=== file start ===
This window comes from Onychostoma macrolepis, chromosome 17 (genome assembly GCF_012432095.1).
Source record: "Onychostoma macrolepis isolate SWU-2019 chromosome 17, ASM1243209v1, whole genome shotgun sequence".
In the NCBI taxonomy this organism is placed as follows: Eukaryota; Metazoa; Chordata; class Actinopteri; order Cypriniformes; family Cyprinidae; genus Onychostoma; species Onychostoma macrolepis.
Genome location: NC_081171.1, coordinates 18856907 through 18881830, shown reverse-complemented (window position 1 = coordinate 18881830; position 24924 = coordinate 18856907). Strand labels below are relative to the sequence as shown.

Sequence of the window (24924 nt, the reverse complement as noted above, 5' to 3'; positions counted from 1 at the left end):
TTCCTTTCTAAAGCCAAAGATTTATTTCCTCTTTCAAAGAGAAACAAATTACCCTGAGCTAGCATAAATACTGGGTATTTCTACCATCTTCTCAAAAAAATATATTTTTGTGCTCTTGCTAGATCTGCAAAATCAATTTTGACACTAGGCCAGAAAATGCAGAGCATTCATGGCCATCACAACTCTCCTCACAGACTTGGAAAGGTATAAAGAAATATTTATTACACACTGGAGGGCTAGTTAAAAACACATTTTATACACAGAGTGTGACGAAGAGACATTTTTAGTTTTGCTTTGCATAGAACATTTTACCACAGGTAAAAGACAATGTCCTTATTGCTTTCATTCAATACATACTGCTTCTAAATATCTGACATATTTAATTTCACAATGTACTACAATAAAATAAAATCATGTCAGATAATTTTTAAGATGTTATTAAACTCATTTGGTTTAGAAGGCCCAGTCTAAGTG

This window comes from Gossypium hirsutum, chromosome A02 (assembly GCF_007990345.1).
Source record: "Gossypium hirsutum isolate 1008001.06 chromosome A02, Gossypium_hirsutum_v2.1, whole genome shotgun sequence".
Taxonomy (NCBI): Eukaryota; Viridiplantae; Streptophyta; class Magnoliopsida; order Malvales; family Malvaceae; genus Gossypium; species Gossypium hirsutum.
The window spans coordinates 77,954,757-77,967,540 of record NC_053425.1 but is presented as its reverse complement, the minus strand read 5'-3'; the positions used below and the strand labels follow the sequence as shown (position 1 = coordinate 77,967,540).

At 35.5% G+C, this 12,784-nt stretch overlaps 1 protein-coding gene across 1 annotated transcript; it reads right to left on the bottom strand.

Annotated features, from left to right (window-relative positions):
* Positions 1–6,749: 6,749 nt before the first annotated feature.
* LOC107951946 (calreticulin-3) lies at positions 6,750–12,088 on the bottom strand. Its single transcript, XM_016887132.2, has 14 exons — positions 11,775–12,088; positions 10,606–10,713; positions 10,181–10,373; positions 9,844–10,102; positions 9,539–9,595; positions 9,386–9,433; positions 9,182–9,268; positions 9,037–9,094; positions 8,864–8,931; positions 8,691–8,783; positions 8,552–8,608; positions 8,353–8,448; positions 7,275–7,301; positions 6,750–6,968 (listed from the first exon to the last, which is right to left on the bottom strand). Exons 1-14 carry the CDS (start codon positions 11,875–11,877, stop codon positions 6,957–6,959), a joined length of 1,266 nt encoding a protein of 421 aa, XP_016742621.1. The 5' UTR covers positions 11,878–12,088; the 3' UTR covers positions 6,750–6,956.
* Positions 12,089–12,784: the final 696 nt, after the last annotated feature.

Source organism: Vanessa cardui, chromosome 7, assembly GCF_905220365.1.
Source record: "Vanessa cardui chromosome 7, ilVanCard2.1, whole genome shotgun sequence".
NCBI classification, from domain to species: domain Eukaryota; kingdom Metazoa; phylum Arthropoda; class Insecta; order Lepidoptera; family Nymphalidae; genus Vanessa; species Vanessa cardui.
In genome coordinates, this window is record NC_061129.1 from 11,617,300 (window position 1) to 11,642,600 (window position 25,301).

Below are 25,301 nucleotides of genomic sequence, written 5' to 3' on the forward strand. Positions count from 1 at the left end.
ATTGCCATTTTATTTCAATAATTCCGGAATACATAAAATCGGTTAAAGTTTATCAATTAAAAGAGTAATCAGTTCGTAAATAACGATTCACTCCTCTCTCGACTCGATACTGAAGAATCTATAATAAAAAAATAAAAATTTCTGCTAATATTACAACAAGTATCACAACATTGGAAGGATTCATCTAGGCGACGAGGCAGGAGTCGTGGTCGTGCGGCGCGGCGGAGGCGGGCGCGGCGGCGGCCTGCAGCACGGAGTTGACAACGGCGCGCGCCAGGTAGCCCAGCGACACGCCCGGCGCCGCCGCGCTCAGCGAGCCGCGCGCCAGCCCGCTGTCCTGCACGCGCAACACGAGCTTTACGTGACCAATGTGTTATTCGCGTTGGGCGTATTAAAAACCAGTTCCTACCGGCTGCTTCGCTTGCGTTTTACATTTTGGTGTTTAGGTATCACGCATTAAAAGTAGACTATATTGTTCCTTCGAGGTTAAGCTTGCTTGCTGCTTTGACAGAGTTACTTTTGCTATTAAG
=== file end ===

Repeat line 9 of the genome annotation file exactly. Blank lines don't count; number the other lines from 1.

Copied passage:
Taxonomy (NCBI): Eukaryota; Viridiplantae; Streptophyta; class Magnoliopsida; order Malvales; family Malvaceae; genus Gossypium; species Gossypium hirsutum.